When I heard from my roommate that Sarabi was performing at Kings of the Arena VI, I decided to go. The band has a reputation for great live performances, and is a favorite among my Kenyan friends. Such a first impression was more than enough to justify the 500 KES early-bird fee, and I excitedly entered the building and sat in my rain-sprinkled chair.
Around 9pm, the band strode on the stage. Dressed in white with heads adorned in masks printed with the Kenyan flag, Sarabi delivered the night’s most captivating performance. Their Afro-funkish, rock-like sound and colorful personality energized what was previously an apathetic crowd, while Swahili vocals proclaimed the band’s fiercely democratic views. “Kelele,” meaning “Noise,” and fan favorite “Sheria” meaning “The Law,” were among the songs performed during their one-hour-plus set. Brand new song, “Koko’s Vibration,” was also unveiled during the night. Lead singer Nelson Mandela Akello described their newest single as “a song about necessary noise, about the young generation speaking in one voice.”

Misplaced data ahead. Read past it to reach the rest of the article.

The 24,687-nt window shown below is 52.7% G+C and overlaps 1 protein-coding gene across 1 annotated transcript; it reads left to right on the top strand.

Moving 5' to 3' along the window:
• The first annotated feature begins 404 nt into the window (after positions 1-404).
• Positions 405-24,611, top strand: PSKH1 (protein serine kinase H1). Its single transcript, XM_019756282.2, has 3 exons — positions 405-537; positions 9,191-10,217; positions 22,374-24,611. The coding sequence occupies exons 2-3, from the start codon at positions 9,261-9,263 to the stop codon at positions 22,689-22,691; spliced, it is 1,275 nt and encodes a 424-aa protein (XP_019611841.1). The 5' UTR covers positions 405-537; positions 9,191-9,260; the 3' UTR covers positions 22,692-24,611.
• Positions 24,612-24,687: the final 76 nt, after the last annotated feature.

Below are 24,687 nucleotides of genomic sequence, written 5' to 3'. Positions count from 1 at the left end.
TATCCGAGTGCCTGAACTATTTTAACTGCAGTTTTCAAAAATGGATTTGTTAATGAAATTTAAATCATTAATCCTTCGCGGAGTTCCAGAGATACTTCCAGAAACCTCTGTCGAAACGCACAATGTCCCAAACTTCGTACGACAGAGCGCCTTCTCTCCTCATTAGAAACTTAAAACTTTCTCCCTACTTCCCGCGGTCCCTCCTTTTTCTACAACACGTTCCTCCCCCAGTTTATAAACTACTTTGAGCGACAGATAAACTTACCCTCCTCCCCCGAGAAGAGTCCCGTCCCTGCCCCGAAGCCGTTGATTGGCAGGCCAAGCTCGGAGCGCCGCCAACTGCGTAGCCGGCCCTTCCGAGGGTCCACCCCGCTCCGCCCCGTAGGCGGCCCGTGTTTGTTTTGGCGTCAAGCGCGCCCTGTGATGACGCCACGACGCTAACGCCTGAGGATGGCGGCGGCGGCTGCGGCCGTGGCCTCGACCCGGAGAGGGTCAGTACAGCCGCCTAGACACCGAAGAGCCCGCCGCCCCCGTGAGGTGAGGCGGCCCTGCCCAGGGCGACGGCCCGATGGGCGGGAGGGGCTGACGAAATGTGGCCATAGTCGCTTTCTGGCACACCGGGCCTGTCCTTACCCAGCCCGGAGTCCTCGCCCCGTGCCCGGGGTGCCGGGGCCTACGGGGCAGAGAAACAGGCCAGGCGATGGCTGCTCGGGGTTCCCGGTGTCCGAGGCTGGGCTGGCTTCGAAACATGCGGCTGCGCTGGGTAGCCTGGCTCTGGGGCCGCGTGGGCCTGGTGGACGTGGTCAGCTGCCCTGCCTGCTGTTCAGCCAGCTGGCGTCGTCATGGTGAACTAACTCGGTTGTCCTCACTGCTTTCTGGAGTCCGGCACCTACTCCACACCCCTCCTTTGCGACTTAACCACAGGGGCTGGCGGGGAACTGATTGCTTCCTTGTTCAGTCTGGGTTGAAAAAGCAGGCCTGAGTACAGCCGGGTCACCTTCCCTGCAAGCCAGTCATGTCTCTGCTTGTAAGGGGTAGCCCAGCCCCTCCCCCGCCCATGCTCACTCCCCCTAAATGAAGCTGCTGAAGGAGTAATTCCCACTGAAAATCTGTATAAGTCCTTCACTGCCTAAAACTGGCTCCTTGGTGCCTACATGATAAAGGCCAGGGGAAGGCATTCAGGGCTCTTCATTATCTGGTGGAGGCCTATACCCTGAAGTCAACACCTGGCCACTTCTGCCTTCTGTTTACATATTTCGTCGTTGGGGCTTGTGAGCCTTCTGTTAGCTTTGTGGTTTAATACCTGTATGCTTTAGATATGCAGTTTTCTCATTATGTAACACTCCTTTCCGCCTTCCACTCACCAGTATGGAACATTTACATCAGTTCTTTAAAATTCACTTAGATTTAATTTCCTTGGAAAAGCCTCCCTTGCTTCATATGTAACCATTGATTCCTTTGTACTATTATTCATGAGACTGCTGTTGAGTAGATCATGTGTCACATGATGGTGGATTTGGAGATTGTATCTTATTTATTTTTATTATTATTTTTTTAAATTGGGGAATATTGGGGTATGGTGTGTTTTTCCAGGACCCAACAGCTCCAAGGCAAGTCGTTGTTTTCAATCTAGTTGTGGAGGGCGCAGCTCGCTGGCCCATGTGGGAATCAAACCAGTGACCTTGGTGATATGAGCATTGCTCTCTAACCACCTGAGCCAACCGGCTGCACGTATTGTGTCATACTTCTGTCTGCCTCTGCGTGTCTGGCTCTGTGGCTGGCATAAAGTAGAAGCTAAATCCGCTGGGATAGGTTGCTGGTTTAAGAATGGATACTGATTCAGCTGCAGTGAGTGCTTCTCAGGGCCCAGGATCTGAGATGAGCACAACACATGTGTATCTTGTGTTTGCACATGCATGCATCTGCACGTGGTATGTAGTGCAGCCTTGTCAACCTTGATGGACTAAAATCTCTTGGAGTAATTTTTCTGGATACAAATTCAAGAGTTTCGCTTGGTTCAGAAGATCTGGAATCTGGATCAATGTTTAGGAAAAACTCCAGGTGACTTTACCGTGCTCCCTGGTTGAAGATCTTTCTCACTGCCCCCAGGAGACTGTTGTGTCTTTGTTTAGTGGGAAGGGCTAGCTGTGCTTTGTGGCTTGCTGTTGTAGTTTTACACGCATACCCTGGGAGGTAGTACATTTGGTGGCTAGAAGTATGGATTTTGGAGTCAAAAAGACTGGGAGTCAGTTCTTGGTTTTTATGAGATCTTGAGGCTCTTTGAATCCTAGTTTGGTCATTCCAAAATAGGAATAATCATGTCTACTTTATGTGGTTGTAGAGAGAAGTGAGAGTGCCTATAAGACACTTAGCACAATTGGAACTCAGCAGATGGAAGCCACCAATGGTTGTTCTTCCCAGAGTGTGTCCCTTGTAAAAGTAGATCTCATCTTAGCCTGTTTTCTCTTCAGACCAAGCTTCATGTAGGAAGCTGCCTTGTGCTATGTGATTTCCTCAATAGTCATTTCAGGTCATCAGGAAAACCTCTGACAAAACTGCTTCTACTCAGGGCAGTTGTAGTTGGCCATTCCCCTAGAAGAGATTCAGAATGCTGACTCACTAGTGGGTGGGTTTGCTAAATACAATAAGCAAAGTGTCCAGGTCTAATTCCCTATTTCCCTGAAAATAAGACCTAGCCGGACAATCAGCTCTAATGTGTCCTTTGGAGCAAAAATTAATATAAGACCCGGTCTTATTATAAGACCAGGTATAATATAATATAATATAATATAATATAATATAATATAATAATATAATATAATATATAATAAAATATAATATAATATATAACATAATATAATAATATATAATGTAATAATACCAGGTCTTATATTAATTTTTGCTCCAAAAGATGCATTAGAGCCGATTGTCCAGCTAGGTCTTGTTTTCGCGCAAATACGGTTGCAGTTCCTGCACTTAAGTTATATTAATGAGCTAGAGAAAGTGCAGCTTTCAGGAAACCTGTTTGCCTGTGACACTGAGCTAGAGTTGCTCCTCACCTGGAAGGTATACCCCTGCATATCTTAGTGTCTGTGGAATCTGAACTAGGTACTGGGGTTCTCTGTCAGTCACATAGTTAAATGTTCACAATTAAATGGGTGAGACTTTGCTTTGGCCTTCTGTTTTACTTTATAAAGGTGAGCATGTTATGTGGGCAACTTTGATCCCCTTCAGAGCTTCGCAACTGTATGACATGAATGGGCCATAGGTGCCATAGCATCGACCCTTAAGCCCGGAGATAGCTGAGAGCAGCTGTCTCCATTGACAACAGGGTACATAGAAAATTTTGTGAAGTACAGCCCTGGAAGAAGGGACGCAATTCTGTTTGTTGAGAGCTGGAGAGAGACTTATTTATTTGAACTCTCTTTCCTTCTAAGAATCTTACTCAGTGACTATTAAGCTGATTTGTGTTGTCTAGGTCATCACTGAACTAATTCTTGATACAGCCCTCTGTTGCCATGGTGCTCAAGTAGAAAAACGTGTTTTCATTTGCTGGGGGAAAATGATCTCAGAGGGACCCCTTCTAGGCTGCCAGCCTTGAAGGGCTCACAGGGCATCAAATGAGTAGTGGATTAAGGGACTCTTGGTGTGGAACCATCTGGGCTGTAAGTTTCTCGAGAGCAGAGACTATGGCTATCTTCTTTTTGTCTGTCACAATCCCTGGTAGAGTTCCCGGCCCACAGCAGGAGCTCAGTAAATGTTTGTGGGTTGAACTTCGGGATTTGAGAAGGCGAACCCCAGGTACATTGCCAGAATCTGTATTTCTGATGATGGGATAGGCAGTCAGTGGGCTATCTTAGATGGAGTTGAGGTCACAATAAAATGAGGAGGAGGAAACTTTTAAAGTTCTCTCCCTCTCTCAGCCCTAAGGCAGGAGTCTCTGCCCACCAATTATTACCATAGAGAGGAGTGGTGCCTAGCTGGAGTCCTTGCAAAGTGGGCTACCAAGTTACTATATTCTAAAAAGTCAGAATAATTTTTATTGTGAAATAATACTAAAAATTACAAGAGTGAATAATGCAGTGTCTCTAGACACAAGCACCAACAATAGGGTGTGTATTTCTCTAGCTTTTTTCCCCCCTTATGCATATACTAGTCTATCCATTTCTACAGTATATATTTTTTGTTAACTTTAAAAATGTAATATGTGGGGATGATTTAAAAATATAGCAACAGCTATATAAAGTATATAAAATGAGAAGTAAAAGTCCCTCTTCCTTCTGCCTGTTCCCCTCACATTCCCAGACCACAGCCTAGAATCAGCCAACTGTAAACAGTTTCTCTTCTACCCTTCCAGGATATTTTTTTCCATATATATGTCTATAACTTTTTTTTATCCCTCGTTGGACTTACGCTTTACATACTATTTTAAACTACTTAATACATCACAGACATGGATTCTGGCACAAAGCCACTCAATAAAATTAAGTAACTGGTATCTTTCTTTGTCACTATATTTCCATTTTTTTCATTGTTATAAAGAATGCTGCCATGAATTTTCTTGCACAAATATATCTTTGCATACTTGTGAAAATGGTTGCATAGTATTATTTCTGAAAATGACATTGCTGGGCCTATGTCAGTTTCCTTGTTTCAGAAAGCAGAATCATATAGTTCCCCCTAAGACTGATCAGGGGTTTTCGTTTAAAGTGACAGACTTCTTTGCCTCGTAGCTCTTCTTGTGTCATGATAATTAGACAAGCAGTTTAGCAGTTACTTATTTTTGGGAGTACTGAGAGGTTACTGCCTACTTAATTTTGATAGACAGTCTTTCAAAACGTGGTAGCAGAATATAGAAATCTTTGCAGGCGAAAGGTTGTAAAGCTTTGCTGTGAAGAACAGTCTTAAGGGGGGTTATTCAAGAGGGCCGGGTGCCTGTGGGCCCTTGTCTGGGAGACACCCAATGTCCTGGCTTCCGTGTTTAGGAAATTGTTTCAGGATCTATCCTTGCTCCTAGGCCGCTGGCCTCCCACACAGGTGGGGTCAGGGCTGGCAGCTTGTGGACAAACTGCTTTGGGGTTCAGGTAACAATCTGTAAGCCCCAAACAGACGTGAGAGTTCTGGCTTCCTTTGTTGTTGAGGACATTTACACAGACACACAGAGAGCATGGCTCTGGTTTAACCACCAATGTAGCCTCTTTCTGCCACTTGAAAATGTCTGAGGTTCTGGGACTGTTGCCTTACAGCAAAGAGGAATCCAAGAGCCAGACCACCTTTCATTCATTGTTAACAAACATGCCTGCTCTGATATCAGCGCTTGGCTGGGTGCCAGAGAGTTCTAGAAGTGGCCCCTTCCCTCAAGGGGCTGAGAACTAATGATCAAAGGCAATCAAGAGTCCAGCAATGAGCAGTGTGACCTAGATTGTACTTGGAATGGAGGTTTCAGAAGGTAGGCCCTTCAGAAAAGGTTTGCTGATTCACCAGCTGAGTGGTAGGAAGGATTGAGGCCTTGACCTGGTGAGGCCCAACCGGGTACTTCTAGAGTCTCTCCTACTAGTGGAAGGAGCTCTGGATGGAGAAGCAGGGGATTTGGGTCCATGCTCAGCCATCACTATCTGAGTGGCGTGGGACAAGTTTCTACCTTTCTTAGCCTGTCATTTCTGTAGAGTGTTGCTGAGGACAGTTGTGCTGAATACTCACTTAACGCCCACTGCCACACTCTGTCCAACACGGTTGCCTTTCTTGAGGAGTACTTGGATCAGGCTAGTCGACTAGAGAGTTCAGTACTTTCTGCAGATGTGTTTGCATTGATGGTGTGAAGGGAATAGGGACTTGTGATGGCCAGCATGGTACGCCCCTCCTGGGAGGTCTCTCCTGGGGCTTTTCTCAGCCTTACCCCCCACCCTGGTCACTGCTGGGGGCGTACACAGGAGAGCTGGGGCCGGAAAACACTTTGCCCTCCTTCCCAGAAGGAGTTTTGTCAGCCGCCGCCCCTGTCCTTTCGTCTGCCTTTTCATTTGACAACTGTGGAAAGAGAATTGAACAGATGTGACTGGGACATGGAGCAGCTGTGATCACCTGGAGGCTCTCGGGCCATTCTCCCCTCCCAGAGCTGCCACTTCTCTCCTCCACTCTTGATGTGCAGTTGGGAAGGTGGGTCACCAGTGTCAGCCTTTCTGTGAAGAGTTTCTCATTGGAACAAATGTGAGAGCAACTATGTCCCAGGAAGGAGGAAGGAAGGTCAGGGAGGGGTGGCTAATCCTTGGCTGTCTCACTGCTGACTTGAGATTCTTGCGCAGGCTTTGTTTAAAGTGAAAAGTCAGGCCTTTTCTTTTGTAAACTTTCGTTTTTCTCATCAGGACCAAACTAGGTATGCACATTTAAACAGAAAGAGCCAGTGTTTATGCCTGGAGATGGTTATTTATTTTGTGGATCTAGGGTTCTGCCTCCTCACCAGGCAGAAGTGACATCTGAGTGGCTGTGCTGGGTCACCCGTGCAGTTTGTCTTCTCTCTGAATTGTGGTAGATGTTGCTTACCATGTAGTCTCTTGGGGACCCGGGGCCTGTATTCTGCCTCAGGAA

Mandela, Sarabi’s most influential member, is the metaphorical embodiment of the band’s values. Raised in the slums of Eastlands, Mandela founded Sarabi in 2005 with several friends and together they used music to spread messages of peace and harmony. “When I was a young boy, I wanted to be like Michael Jackson,” Mandela said, “I’ve always had this fire burning inside me- this desire to communicate with the people through performance.” Mandela oozes positive energy both on stage and off, and his passion for social activism is reflected not only in his music, but also in his Confusian-esque life philosophy of love and giving, called “Maramaso” or “Man Raise Man Society.” It’s obvious to any onlooker that Mandela loves to be on stage, and judging from the smiles in the crowd, Nairobi adores both him and his band.
Here’s a short clip of the band in action: